“How tough could it be” I think to myself as I’m snuggly warm in my sleeping bag, dreading getting out into the cold morning air, and could hear our tour leader doing her rounds to wake up her weary troops.
Moving at a snails’ pace, we geared up against the chilly air and made our way to claim our self-rewarded coffee and rusks. We painted a dismal picture half asleep as we got into our overland truck and made our way into the queue of campsite vehicles at the Sesriem gate, entering the Namib Desert.
It was barely a minute after we’d started driving that I really woke up to the sight of the Namib dunes dressed in various shades of blue’s, purples and grey’s, dancing in the night sky changing shape and colour as we drove down the single, partially, tarred road going deeper into the worlds’ oldest desert. I was getting excited.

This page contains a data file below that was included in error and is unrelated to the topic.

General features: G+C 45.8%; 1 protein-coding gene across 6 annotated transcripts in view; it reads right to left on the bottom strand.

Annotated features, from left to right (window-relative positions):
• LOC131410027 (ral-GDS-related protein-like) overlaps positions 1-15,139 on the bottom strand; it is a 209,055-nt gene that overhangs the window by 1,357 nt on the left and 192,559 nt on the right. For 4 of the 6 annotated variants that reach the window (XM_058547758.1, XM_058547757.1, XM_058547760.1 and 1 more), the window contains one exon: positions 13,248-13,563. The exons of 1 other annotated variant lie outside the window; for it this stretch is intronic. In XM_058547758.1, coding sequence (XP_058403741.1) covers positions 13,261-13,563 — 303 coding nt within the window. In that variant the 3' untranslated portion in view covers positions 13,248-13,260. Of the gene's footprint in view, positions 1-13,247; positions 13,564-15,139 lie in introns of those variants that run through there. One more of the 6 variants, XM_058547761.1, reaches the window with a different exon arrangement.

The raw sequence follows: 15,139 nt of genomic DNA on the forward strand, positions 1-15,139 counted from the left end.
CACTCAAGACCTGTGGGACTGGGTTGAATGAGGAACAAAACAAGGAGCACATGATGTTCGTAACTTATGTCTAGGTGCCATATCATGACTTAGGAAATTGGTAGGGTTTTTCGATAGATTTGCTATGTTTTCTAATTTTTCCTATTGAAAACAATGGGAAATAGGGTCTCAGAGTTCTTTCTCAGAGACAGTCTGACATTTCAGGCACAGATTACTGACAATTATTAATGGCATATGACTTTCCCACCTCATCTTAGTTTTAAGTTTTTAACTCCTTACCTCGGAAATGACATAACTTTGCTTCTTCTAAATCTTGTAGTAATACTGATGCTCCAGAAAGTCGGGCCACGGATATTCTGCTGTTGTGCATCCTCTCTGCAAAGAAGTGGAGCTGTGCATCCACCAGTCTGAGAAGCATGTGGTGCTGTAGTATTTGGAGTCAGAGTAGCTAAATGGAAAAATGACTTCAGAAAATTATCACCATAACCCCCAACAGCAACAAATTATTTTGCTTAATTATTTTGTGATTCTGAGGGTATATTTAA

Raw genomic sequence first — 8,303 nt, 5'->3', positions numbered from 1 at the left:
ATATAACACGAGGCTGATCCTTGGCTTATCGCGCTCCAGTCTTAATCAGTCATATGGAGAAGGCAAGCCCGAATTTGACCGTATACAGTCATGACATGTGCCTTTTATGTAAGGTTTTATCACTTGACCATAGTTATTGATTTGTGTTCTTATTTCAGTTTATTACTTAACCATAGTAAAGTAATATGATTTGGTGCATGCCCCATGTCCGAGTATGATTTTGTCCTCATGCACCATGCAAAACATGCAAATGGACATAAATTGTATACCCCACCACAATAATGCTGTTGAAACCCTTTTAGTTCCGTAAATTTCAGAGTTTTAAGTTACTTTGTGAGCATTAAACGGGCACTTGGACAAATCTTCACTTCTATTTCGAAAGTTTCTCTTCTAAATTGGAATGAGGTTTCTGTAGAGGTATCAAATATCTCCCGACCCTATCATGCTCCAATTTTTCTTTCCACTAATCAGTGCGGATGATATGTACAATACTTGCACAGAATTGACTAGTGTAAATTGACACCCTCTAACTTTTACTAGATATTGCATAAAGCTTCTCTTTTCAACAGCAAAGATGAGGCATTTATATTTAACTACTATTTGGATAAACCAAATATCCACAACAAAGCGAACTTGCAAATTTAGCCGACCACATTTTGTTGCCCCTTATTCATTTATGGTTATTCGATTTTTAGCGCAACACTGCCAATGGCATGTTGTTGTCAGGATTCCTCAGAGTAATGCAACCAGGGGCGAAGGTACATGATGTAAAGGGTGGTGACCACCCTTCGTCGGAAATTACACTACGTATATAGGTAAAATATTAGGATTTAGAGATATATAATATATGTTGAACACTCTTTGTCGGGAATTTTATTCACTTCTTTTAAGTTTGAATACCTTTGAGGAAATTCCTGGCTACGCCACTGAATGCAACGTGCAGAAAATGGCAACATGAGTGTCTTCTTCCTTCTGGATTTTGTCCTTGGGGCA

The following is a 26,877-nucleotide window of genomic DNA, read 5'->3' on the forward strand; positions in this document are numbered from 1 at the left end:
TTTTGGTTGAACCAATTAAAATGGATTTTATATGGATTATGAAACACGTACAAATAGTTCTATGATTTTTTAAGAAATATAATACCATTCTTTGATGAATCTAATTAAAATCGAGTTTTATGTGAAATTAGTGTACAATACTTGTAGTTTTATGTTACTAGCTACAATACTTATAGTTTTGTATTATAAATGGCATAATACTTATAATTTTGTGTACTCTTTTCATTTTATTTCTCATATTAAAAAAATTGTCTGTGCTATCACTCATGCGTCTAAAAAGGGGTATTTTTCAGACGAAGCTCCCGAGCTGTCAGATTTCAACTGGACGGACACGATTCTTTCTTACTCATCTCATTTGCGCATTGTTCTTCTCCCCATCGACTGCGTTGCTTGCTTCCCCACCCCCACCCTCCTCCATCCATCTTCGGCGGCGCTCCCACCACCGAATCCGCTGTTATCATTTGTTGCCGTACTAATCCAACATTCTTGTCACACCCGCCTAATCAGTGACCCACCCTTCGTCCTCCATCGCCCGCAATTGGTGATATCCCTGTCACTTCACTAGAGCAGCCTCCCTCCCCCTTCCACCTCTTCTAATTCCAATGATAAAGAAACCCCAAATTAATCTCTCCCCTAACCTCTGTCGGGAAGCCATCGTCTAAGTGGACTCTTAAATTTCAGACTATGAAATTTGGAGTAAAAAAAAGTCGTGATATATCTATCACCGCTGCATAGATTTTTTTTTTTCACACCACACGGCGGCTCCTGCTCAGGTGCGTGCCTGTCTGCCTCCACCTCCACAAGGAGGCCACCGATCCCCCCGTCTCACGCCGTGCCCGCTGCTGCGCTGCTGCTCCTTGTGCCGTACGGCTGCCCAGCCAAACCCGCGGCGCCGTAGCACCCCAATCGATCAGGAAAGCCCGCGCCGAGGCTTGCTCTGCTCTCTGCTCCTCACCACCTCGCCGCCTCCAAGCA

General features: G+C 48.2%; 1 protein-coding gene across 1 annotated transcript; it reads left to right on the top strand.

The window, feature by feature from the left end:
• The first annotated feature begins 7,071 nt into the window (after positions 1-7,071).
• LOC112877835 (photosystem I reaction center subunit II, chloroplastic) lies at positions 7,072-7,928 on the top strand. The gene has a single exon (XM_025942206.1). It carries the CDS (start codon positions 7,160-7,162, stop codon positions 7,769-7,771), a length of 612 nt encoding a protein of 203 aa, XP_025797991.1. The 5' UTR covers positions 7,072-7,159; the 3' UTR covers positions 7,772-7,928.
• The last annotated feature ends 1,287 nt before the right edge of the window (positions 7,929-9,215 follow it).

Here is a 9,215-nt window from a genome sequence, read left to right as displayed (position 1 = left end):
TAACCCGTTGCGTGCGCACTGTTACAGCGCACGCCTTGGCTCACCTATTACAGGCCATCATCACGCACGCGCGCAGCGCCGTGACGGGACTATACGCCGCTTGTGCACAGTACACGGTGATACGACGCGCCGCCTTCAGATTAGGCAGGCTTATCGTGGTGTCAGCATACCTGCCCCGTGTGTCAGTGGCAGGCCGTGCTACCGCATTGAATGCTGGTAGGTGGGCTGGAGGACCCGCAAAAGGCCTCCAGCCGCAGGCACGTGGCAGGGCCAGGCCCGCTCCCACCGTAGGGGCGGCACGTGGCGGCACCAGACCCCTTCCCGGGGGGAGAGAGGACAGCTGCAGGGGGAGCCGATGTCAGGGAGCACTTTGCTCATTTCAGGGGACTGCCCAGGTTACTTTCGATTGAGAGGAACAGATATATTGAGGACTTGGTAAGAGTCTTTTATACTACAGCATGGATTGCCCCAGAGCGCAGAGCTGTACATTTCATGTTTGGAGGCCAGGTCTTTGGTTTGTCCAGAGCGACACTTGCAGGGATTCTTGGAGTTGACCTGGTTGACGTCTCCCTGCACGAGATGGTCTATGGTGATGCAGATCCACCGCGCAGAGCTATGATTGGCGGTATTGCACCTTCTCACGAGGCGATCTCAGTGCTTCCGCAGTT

Forty five kilometres later, we reached our destination standing at the foot of Dune 45. It is named Dune 45 because it is 45 km from Sesriem Camp, where we set out, on the road leading to Sossusvlei.
Tying my shoe laces, I let the eager beavers get their head start on making the little sandy steps which would take us to the top. By the time we finally reached the highest point, panting for water, we were assumed our spot single file next to each other and cameras on and ready.
There was a hum of excitement until we saw it … the first glimmer of orange slowly peaking over the furthest dune in the distance followed by lighter shades of oranges and yellows touching the highest points, reaching into the deeper, darker folds of the dunes, an African Picasso unfolding in front of our eyes. It was simply breathtaking!